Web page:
J. Whitner Kennedy, 1888-1891
Joseph Whitner Kennedy became the third president of Presbyterian College in 1888. Raised in Williamston, South Carolina, Kennedy attended Davidson College and was an educator and the Superintendent of Public Education in Greenville County for two years. He came to Clinton as the principal of the preparatory department of Clinton High School and taught English literature in the collegiate department. He had been admitted to the bar in 1883 but preferred educational work.
During his brief tenure at PC, Clinton College was re-chartered in 1890 as the Presbyterian College of South Carolina, the curriculum was modernized, and the college received sixteen acres across Broad Street from Recitation Hall for the development of the West Plaza.
“This gift of land immediately sparked the first really productive action on the part of the fledgling Alumni Association, which endorsed the plan to raise $2,500 to build a dormitory [Alumni Hall] on the new site” (Hammet, 12). In 1891, the college had been in operation only ten years, thus alumni fundraising was limited to the twenty-three graduates of the college up to that point (Registrar’s Book of Graduates, Presbyterian College, Archives and Special Collections). J. Ferdinand Jacobs, professor and financial agent of the college was “so adept at fundraising that he brought in enough subscriptions during the opening months of 1891 to underwrite the construction of the proposed first dormitory” which was completed by October of that year (Hammet, 14).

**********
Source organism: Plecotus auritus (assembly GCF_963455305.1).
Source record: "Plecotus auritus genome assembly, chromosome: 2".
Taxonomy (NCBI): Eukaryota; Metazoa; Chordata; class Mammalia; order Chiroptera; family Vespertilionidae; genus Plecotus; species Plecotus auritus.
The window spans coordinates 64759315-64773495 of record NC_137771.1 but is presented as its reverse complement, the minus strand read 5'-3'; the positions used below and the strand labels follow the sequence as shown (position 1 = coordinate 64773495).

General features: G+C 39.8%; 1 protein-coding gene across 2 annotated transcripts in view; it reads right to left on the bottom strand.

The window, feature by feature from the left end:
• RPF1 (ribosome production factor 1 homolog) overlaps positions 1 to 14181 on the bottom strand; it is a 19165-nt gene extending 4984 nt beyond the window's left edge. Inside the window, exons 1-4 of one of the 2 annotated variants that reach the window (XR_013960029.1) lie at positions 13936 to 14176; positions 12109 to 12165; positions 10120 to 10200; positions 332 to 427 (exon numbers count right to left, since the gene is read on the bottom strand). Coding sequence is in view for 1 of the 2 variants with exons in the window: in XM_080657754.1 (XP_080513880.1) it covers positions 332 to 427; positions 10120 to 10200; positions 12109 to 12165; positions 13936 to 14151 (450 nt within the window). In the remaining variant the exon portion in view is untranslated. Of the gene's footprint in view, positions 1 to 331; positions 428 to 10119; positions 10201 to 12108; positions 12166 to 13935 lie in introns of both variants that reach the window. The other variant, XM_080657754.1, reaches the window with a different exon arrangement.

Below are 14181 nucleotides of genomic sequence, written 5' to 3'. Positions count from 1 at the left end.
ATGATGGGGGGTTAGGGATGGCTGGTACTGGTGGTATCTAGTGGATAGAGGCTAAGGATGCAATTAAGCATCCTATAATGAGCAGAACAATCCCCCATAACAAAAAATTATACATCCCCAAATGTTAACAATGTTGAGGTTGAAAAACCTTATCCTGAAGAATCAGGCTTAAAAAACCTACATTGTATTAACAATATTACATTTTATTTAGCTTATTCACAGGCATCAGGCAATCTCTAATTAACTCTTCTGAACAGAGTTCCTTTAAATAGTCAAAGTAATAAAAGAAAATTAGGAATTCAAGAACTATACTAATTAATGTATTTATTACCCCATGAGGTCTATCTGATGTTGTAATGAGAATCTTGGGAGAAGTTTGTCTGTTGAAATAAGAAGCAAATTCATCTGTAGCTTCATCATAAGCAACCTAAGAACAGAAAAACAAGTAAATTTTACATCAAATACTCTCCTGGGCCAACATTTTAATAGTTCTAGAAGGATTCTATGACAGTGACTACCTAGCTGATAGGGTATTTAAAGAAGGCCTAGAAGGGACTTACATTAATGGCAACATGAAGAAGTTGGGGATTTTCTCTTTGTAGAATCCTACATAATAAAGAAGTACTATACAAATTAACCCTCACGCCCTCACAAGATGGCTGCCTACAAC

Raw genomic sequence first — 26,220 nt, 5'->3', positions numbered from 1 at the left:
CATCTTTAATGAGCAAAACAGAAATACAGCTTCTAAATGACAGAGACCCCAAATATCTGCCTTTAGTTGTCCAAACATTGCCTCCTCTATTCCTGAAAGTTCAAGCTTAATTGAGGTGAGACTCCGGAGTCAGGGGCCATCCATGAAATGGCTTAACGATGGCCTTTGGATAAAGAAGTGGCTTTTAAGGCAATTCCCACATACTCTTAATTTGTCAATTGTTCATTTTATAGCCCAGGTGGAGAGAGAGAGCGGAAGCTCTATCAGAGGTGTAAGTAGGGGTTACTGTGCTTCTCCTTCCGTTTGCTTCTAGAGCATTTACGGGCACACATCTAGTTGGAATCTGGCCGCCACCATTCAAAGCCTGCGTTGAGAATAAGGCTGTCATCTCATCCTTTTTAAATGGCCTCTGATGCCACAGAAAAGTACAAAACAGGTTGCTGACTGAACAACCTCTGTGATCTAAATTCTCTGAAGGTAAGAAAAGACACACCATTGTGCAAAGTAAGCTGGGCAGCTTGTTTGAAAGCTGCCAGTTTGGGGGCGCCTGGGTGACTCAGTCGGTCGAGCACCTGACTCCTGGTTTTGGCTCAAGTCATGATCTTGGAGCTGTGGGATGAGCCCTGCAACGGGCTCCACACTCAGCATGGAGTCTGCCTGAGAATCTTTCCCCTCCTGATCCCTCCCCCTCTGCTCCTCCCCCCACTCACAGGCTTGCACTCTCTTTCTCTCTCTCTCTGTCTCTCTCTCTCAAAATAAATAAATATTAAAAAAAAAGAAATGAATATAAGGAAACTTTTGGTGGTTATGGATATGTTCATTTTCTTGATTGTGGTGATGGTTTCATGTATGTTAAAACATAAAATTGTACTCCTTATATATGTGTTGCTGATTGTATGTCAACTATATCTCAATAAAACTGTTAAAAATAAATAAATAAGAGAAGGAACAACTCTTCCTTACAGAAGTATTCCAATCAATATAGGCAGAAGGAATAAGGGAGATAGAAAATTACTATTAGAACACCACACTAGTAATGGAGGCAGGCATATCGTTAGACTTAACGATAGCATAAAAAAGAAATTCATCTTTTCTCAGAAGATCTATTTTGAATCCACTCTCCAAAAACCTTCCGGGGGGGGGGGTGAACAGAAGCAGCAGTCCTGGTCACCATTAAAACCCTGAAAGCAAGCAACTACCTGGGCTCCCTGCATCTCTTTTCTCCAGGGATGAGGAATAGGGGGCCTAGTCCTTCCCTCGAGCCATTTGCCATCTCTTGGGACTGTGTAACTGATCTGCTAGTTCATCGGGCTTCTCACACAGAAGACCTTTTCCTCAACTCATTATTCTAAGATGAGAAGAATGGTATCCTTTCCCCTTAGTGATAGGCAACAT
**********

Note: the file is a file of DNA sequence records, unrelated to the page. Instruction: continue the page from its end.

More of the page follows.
Kennedy, the father of four young children, “gave much of his small salary to help the struggling college,” according to a letter to Dr. Marshall Brown from Katharine Bean Graham, wife of PC Professor Bothwell Graham. J. W. Kennedy was the father of PC student Fronde Kennedy, class of 1896. Miss Kennedy later became the second Dean of Women at Duke University. Fronde received an Honorary Doctorate of literature from PC in 1924.
Kennedy’s presidency was ended by his sudden death at the age of 36 in February of 1891.